In a guest post, Daniel Goldberg argues in favour of ethically-charged ways of talking about inequality.
The terms we use to describe inequality are important. They’re important because there are different perspectives about (1) what terms should be used for (2) which referents (3) in which circumstances, and these reveal what is actually at stake. Thus, whether the term “disparities” is used in lieu of “inequalities” or “inequities” actually matters a great deal, at least in part because there is an inescapable ethical valence to the term “inequities” that is absent from the more neutral term “disparities.” The question is whether the ethical valence is something that ought to be included in public health policy discourse, or whether, given the difficulty in measuring it, it should be avoided where possible.
Regarding these points, Barbara Starfield, University Distinguished Professor in the Department of Health Policy & Management at Johns Hopkins University, has a fascinating new editorial out in the International Journal for Equity & Health entitled The Hidden Inequity in Health Care. Professor Starfield’s work has been instrumental both to my own thought and, I think it is fair to say, to larger matters of inequities in health and in health care, especially primary health care. Nevertheless, there was one line in the editorial I’d like to pick out and examine, not simply because I respectfully disagree with it, but also because it sheds some light on some larger issues on the role of ethical theory in thinking about health inequities. Professor Starfield writes that:
“Some people use the term ‘unfairness’ to define inequity, but unfairness is not measurable and therefore not a useful term for policy or evaluation” (p. 3).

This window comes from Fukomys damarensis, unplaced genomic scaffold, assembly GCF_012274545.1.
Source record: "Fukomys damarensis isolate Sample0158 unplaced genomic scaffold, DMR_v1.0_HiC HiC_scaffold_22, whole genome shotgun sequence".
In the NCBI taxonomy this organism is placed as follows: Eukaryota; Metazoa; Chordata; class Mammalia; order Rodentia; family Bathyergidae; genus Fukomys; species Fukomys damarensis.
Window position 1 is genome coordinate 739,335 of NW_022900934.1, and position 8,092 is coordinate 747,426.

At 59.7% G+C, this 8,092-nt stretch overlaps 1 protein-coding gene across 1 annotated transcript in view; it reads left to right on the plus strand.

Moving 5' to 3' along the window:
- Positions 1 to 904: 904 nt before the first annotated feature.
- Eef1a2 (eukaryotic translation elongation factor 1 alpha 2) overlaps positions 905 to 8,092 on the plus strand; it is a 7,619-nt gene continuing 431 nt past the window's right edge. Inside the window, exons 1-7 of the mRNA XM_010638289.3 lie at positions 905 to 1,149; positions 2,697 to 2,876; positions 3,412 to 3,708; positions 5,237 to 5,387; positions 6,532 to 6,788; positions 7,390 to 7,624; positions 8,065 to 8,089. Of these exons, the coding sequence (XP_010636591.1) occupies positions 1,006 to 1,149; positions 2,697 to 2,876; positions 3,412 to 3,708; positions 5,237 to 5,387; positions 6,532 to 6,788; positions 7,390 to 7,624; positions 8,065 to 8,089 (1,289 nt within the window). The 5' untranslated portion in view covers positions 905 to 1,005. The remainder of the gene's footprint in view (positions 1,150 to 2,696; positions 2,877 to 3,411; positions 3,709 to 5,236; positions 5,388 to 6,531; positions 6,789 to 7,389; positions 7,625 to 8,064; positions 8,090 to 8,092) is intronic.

Although the experimental philosophers may chafe, I’m going to assume for the sake of argument that the premise of this argument is correct, that unfairness is not measurable. Perhaps to sharpen the premise a bit, I might want to assert that Professor Starfield means to use “quantifiability” as the criterion for measurability, since of course we can obtain all sorts of rich empirical data regarding unfairness and health via qualitative methods. But I am going to assume that data cannot be captured in robust quantifiable form.
It is the conclusion of the argument here that I disagree with, but the nature of my disagreement suggests some important points (or at least they are important to me!). I disagree with the idea that if a particular phenomenon is not quantifiable it is not useful in policy or evaluation. Even putting aside the issue of whether utility is the right criterion here, I do not agree that only facts that can be mobilized and calibrated quantitatively are relevant for health policy analysis and evaluation.
Accordingly, I have written elsewhere on what I have termed “the unbearable oughtness of health policy.” Especially when thinking about health and inequalities, even the best descriptive, quantitative data, however important in undeniably is, does not by itself indicate what a just social order ought to do with regards to improving health and compressing inequalities. In my view, reading the normative valence ought of health policy analysis is therefore not an advisable course; the entire question is ‘what kind of people do we wish to be’ – yes, I like virtue ethics – and insofar as we practice our collective answer to that question through public policy (in)action, attempting to excise the ethical valence from the concept of health equity is not a good idea. (I also think it is quite impossible, but that is a post for another day).
I found Professor Starfield’s point here particularly fascinating given that the terminological debate – disparities, inequalities, inequities – in part revolves around the significance of the normative aspect. That is, Sir Marmot has gone on record (video link) indicating he eschews the term “disparities” and prefers “inequities” precisely because the latter carries ethical content; it is not just brute social and health differences among and between populations that matter, but differences that are unfair or unjust. Of course, specifying criteria for unfairness is no easy matter, as Professor Starfield suggests. But some engaged in larger discourse on inequalities – me among them – see the express inclusion of ethical valence in the term “inequity” as a feature rather than as a flaw to be avoided.
Bibliographical Notes: David Frankford has a nice 1994 paper on related issues, addressing the rise of health services research and the apparent objective of avoiding ethical deliberation on issues of justice and fairness in health policy. The history of quantification, and the ways in which it began to assert an increasingly powerful grip on science and health policy is also significant here (for the classic text, see Theodore Porter, Trust in Numbers).